Robert Metcalfe, working at Xerox's Palo Alto Research Center (PARC), presented for the first time a schematic of Ethernet, and coined the term. The first date the system actually functioned was 11 November 1973.
Ethernet, the global standard for networking the world’s personal computers, had its origins in the research of Robert Metcalfe. Metcalfe, hired as a post-doctoral researcher on Xerox’s efforts to build an early personal computer, was tasked with finding a way to link a bank of computers with a laser printer and the Internet, then known as ARPANET. Ethernet was the solution.
Metcalfe came to Xerox from Harvard University, where he was completing a dissertation on his research on packet switching on ARPANET and ALOHANET. Although he was a doctoral candidate at Harvard, he performed much of this work at MIT.
Xerox PARC was building one of the first personal computers, called the Alto, which had the attributes of a modern PC, including a mouse, keyboard, removable media, storage, and a bitmap display. Metcalfe’s research into packet switching gave him insight into how to build a network that was fast and could distribute information, rather than keeping it centralized. He developed a card that would plug into each computer and link up to a network of personal computers and to ARPANET.
As part of the Alto project, XEROX was designing a laser printer that could produce 500 dots per inch and a page per second. Metcalfe was asked to connect the networked computers to this common printer. Existing networking speeds were insufficient for handling the data load demanded by a 500 dpi printer. “That is 25 million bits per second,” Metcalfe later recalled. “RS-232 was then the standard for connecting terminals together, and it frequently ran below 19.2 kilobits per second. It was not even close to what was needed.”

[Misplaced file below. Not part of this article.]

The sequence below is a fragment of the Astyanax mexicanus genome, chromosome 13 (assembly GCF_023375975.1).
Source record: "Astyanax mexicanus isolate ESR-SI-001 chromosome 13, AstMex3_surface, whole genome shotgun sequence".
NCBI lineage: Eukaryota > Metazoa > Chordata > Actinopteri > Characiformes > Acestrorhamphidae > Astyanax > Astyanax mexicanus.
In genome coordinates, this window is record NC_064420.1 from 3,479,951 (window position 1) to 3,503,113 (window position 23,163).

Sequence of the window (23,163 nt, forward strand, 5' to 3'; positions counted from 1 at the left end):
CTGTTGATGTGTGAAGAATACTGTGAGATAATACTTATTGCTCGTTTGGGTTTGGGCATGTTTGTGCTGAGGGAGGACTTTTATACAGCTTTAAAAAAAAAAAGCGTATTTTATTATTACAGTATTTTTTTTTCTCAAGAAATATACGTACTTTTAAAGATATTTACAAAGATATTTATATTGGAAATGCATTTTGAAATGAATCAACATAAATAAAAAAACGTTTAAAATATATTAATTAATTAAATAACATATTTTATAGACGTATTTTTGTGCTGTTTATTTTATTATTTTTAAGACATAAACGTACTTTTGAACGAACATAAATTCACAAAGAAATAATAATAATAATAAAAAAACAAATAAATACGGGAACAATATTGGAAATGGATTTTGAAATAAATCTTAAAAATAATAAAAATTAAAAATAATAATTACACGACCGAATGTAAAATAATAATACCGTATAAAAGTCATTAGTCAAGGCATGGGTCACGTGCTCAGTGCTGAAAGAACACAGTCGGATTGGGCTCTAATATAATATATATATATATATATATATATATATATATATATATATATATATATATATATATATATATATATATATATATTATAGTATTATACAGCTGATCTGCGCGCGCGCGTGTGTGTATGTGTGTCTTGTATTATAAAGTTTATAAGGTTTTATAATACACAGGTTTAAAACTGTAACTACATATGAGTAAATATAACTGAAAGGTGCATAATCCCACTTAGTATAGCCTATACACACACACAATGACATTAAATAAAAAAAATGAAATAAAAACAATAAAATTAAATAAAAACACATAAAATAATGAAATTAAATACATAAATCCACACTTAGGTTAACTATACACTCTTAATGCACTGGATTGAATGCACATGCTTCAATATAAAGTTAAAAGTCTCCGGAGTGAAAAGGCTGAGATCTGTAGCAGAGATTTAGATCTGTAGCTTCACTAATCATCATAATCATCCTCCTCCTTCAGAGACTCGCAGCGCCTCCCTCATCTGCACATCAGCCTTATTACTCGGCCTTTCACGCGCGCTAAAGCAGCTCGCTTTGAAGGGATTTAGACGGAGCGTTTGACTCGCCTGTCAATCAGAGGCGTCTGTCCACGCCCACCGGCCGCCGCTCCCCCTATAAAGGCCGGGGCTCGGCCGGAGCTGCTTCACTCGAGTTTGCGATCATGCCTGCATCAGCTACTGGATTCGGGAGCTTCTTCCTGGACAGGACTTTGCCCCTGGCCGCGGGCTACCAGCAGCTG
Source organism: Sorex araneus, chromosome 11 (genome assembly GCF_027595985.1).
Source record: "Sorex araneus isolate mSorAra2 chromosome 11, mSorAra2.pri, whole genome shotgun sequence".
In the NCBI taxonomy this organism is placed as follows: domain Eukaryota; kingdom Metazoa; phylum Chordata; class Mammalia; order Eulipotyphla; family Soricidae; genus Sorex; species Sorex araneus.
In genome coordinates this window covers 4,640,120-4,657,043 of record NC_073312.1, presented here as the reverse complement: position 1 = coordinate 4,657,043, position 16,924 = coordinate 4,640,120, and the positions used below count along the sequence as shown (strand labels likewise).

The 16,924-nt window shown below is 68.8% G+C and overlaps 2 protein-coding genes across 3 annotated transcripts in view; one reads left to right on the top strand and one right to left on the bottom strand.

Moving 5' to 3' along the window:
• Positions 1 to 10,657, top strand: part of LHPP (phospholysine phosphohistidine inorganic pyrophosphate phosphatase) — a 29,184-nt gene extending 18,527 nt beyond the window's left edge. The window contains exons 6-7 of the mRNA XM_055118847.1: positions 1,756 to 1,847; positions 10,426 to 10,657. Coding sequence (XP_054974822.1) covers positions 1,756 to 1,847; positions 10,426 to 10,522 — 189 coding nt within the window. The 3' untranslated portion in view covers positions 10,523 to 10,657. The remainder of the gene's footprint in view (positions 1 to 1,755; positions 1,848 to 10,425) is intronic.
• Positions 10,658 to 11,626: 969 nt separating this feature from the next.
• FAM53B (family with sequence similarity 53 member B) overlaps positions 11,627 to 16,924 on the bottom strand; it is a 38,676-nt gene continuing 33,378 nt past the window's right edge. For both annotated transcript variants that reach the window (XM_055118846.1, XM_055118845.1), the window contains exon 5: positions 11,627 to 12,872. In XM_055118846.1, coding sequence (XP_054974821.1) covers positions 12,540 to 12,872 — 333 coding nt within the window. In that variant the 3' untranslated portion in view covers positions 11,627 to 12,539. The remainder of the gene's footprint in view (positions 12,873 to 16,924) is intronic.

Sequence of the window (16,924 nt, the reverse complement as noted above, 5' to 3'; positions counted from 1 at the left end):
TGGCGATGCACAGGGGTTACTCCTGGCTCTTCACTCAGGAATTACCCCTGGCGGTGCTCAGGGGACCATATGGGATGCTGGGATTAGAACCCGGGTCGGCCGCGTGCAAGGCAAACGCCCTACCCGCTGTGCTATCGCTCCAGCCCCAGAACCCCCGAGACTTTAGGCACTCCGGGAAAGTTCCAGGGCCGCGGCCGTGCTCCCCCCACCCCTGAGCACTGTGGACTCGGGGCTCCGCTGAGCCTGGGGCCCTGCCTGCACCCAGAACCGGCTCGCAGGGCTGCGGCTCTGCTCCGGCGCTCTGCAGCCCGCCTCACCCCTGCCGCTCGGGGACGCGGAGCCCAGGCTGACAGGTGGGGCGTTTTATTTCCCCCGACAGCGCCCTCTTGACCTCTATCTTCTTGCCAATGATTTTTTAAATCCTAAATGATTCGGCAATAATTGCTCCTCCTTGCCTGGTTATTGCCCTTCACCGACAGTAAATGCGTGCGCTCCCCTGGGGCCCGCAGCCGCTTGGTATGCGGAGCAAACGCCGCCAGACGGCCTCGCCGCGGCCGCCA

On 22 May, 1973, Metcalfe wrote a memorandum in which he named this network the Ethernet and described its method of operation. He distinguished it from ALOHANET—a networking system based on radio modems developed by University of Hawaii computer scientist Norm Abramson—by using coaxial cables as the means of connecting the computers.
Coaxial cables provided much faster connection speeds than radio. ALOHANET ran at 4800 or 9600 bits per second, while Ethernet could easily run at 2.94 megabits per second. Another advantage of coaxial cable was that users could join or exit the network without having to shut off the entire system. “David Boggs and I were working on this, and David Liddle down the hall reminded us that there was thing called a cable television tap, which allows one to tap into a coax without cutting it,” Metcalfe said. This flexibility shaped the design of the network. In the May 22 memorandum, Metcalfe proposed laying out a coaxial cable in the middle of the hall. Each computer would have its own cable that tapped into this common Ethernet cable. Metcalfe and Boggs then designed the first high-speed network interface card and a 100-node Ethernet running at 2.94 megabits per second.
In 1976, Metcalfe helped develop the Xerox Star workstation, which was another early innovator in the personal computer market and incorporated Ethernet and software featuring text and graphics. In 1979, he departed from Xerox to found 3Com Corporation, which was integral in persuading much of the computer industry to accept Ethernet as the standard local area network (LAN).